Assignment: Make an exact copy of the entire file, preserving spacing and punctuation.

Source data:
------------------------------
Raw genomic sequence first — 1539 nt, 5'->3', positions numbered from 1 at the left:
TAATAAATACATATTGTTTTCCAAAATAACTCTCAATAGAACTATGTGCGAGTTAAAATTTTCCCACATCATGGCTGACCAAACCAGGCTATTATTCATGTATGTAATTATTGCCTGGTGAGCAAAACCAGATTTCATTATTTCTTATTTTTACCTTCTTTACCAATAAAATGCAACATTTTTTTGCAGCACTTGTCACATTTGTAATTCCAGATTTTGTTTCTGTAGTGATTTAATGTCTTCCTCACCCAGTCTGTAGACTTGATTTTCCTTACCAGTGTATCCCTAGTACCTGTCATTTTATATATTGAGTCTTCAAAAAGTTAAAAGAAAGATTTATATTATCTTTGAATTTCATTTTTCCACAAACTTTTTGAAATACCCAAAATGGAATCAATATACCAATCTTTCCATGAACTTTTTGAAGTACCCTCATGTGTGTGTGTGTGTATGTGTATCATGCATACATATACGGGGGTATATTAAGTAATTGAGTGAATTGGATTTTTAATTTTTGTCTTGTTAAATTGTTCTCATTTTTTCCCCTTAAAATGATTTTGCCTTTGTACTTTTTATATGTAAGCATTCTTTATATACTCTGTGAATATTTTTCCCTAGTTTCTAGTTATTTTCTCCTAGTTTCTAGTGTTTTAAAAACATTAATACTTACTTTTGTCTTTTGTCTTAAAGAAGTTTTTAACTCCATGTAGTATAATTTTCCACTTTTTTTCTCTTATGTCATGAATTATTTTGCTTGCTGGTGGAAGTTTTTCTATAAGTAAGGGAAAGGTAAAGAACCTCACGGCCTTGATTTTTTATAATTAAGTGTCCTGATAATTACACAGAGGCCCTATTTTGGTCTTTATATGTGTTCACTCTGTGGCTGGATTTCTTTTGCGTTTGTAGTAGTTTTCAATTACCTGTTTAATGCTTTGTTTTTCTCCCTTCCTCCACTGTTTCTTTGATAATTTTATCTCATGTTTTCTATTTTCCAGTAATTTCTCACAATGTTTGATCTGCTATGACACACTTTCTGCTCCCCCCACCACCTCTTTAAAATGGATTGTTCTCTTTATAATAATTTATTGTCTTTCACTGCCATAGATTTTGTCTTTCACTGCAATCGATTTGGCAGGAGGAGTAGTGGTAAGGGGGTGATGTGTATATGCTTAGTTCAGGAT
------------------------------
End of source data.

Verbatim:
Raw genomic sequence first — 1539 nt, 5'->3', positions numbered from 1 at the left:
TAATAAATACATATTGTTTTCCAAAATAACTCTCAATAGAACTATGTGCGAGTTAAAATTTTCCCACATCATGGCTGACCAAACCAGGCTATTATTCATGTATGTAATTATTGCCTGGTGAGCAAAACCAGATTTCATTATTTCTTATTTTTACCTTCTTTACCAATAAAATGCAACATTTTTTTGCAGCACTTGTCACATTTGTAATTCCAGATTTTGTTTCTGTAGTGATTTAATGTCTTCCTCACCCAGTCTGTAGACTTGATTTTCCTTACCAGTGTATCCCTAGTACCTGTCATTTTATATATTGAGTCTTCAAAAAGTTAAAAGAAAGATTTATATTATCTTTGAATTTCATTTTTCCACAAACTTTTTGAAATACCCAAAATGGAATCAATATACCAATCTTTCCATGAACTTTTTGAAGTACCCTCATGTGTGTGTGTGTGTATGTGTATCATGCATACATATACGGGGGTATATTAAGTAATTGAGTGAATTGGATTTTTAATTTTTGTCTTGTTAAATTGTTCTCATTTTTTCCCCTTAAAATGATTTTGCCTTTGTACTTTTTATATGTAAGCATTCTTTATATACTCTGTGAATATTTTTCCCTAGTTTCTAGTTATTTTCTCCTAGTTTCTAGTGTTTTAAAAACATTAATACTTACTTTTGTCTTTTGTCTTAAAGAAGTTTTTAACTCCATGTAGTATAATTTTCCACTTTTTTTCTCTTATGTCATGAATTATTTTGCTTGCTGGTGGAAGTTTTTCTATAAGTAAGGGAAAGGTAAAGAACCTCACGGCCTTGATTTTTTATAATTAAGTGTCCTGATAATTACACAGAGGCCCTATTTTGGTCTTTATATGTGTTCACTCTGTGGCTGGATTTCTTTTGCGTTTGTAGTAGTTTTCAATTACCTGTTTAATGCTTTGTTTTTCTCCCTTCCTCCACTGTTTCTTTGATAATTTTATCTCATGTTTTCTATTTTCCAGTAATTTCTCACAATGTTTGATCTGCTATGACACACTTTCTGCTCCCCCCACCACCTCTTTAAAATGGATTGTTCTCTTTATAATAATTTATTGTCTTTCACTGCCATAGATTTTGTCTTTCACTGCAATCGATTTGGCAGGAGGAGTAGTGGTAAGGGGGTGATGTGTATATGCTTAGTTCAGGAT